Entering the Transdisciplinary Design MFA program at Parsons, I arrived in New York City with a certain quest in mind. My original intent was to investigate how design and design thinking can play a role in instigating social innovation, thereby shaping human experience within a cultural context.
I have learned that we, as designers, have the opportunity to take both a step back and a step forward; to look both up-close at communities and individuals, while observing the relationships, interconnections and function/purpose of the system as a whole. (Meadows 2014, 11–15) A designer can assist in crafting a common narrative for all participants in the design process to see, ensuring that everyone is one the same page. As we mediate these experiences however, one question that arises in this process is: whose story does this tell, and why? How can design allow room for dialogue within the narratives that are being shared?
As part of our Transdisciplinary Seminar class, we had the pleasure of hearing from Professor Nidhi Srinivas, who put forth his own definition of social innovation: “the transformation of an existing circuit of social relations through a combination of ideas, materials, and politics, into a new circuit of social relations.” (Srinivas 2013, 36–37) In his presentation, he raised the idea that it is through sharing our diverse (often conflicting) stories in a neutral space, and going through the process of assent and dissent—of politics—that people can learn, reflect on and form the consensus required to instigate change.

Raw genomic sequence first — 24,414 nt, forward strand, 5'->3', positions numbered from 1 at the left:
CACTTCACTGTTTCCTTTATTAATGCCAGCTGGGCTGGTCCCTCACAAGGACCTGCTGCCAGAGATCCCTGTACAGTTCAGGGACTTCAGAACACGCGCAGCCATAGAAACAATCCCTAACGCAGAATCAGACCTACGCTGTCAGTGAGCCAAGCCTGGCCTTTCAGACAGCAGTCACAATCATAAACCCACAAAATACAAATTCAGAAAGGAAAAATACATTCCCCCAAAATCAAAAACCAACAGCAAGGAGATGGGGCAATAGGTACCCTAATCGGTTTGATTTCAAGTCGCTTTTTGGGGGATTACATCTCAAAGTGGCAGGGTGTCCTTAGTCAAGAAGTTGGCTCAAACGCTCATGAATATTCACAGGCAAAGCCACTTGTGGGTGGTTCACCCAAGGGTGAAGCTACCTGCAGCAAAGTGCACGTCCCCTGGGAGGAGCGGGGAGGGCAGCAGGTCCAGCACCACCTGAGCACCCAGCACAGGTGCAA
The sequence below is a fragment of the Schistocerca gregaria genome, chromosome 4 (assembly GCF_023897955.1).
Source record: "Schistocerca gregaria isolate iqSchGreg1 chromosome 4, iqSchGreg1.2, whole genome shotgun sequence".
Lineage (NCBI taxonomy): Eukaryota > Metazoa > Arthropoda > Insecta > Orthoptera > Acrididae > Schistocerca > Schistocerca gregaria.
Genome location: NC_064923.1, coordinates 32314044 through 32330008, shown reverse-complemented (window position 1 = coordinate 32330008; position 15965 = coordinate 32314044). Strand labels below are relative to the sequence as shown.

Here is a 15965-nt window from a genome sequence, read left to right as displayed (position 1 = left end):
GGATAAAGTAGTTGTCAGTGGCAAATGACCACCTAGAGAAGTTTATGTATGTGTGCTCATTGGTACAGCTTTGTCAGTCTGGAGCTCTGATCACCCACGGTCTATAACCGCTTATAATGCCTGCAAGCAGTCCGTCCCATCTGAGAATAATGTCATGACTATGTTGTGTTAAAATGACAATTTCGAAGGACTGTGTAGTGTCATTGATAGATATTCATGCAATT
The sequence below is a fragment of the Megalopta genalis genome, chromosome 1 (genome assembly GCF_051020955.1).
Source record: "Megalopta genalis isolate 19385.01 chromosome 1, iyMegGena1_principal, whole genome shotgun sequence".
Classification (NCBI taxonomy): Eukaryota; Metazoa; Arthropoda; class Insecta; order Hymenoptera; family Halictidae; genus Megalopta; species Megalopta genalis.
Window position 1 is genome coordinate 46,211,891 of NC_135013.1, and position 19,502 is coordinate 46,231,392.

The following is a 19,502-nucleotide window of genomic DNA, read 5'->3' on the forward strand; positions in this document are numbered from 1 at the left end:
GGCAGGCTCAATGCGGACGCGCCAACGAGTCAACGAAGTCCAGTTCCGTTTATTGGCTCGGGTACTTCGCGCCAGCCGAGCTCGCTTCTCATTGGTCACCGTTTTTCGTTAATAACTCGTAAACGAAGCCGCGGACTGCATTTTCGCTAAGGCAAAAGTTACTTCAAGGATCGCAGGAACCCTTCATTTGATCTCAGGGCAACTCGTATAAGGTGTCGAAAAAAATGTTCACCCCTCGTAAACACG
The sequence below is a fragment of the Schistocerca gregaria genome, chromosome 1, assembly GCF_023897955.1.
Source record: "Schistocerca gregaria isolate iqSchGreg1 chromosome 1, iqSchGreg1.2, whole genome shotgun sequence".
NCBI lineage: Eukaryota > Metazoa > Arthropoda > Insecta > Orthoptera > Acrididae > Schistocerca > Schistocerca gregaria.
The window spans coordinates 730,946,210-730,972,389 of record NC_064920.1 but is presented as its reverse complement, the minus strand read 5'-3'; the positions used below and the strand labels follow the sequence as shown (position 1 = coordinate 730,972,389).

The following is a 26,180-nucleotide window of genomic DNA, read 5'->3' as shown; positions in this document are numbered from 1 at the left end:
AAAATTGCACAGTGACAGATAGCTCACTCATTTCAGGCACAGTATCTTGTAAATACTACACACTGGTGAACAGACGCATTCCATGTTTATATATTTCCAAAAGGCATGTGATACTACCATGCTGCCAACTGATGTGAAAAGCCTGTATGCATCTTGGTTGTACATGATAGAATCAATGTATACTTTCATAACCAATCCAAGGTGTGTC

Arriving at my apartment that evening after class, I began to reflect on the points Professor Srinivas brought up and how they related to my worldview as a graphic designer. I questioned what opportunities my previous work (especially during my design education) allowed in terms of space for assent, dissent, and feedback. A project would be developed through critiques with other designers until it was ready to be added to your portfolio. That became the stopping point at which you could enter the project into competitions. For many of these awards, creative directors were the ones who determined the winners. Unfortunately, the process often excludes feedback loops that do not account for potential users and other voices to be heard in relation to the project. In the end, opportunities for iteration and implementation may not even come into play. To quote George Aye, the founder of Greater Good Studio and an assistant professor at School of the Art Institute of Chicago (SAIC): “It’s not just designing the artifact; you also have to design it for adoption. Otherwise, you’ll design something that no one uses.” This was a red flag for me, a point of contention that I came back to in relation to the original query I carried with me to graduate school. Where is the room for feedback and dialogue in the stories that I have authored thus far?
As Borja-Villel states regarding his views on the changing art landscape, “There is no longer a single voice issuing its narrative from a privileged platform; instead, we are immersed in a multiplicity of micro-narratives that has produced a new cartography…” (Borja-Villel 2010, 32) Similarly, designers today are challenged to address this realization, creating spaces through which politics can occur. It is imperative to reframe the artifacts and experiences we synthesize as avenues for ongoing interaction and discussion, rather than as final products. And in doing so, designers can craft narratives in spaces of co-authorship, collaboration, and most importantly, change for the better.
Borja-Villel, Manuel J. 2010. “The Museum Questioned.” Relational Objects: MACBA Collection 2002- 07. Barcelona: MACBA.
Meadows, Donella H., and Diana Wright. 2014. Thinking in systems: a primer. White River Junction, Vt: Chelsea Green Pub.
Srinivas, Nidhi. 2013. “Critiquing social innovation: what is it? Does it matter?” 36–37.